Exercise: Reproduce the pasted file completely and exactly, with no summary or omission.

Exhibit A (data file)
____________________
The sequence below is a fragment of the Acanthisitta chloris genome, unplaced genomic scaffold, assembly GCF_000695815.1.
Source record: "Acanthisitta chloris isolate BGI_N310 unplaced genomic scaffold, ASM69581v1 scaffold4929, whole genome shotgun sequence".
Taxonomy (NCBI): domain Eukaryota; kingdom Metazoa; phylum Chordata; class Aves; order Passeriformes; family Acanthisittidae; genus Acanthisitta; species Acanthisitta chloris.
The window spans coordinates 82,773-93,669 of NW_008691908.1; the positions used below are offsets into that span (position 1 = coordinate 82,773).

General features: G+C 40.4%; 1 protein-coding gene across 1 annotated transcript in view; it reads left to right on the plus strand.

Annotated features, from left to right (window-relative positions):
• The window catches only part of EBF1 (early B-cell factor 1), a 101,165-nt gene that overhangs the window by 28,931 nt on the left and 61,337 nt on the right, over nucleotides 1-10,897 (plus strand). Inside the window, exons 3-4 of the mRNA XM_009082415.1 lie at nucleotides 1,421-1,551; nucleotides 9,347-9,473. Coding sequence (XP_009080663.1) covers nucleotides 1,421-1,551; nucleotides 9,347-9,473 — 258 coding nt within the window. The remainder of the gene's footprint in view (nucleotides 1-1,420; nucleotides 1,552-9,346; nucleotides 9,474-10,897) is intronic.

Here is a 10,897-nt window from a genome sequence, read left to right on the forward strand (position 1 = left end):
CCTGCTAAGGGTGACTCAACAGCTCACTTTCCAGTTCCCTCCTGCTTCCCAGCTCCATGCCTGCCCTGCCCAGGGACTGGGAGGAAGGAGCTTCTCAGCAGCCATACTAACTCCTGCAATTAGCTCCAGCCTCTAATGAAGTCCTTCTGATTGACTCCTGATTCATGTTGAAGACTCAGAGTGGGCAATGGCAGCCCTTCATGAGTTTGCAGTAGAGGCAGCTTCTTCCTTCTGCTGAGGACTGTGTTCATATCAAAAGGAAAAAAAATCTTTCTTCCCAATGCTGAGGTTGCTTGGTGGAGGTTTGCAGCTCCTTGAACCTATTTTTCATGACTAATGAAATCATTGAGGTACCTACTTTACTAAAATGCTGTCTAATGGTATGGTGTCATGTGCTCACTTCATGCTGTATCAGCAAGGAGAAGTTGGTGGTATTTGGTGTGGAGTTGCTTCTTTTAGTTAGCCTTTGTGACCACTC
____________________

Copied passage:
The sequence below is a fragment of the Acanthisitta chloris genome, unplaced genomic scaffold, assembly GCF_000695815.1.
Source record: "Acanthisitta chloris isolate BGI_N310 unplaced genomic scaffold, ASM69581v1 scaffold4929, whole genome shotgun sequence".
Taxonomy (NCBI): domain Eukaryota; kingdom Metazoa; phylum Chordata; class Aves; order Passeriformes; family Acanthisittidae; genus Acanthisitta; species Acanthisitta chloris.
The window spans coordinates 82,773-93,669 of NW_008691908.1; the positions used below are offsets into that span (position 1 = coordinate 82,773).

General features: G+C 40.4%; 1 protein-coding gene across 1 annotated transcript in view; it reads left to right on the plus strand.

Annotated features, from left to right (window-relative positions):
• The window catches only part of EBF1 (early B-cell factor 1), a 101,165-nt gene that overhangs the window by 28,931 nt on the left and 61,337 nt on the right, over nucleotides 1-10,897 (plus strand). Inside the window, exons 3-4 of the mRNA XM_009082415.1 lie at nucleotides 1,421-1,551; nucleotides 9,347-9,473. Coding sequence (XP_009080663.1) covers nucleotides 1,421-1,551; nucleotides 9,347-9,473 — 258 coding nt within the window. The remainder of the gene's footprint in view (nucleotides 1-1,420; nucleotides 1,552-9,346; nucleotides 9,474-10,897) is intronic.

Here is a 10,897-nt window from a genome sequence, read left to right on the forward strand (position 1 = left end):
CCTGCTAAGGGTGACTCAACAGCTCACTTTCCAGTTCCCTCCTGCTTCCCAGCTCCATGCCTGCCCTGCCCAGGGACTGGGAGGAAGGAGCTTCTCAGCAGCCATACTAACTCCTGCAATTAGCTCCAGCCTCTAATGAAGTCCTTCTGATTGACTCCTGATTCATGTTGAAGACTCAGAGTGGGCAATGGCAGCCCTTCATGAGTTTGCAGTAGAGGCAGCTTCTTCCTTCTGCTGAGGACTGTGTTCATATCAAAAGGAAAAAAAATCTTTCTTCCCAATGCTGAGGTTGCTTGGTGGAGGTTTGCAGCTCCTTGAACCTATTTTTCATGACTAATGAAATCATTGAGGTACCTACTTTACTAAAATGCTGTCTAATGGTATGGTGTCATGTGCTCACTTCATGCTGTATCAGCAAGGAGAAGTTGGTGGTATTTGGTGTGGAGTTGCTTCTTTTAGTTAGCCTTTGTGACCACTC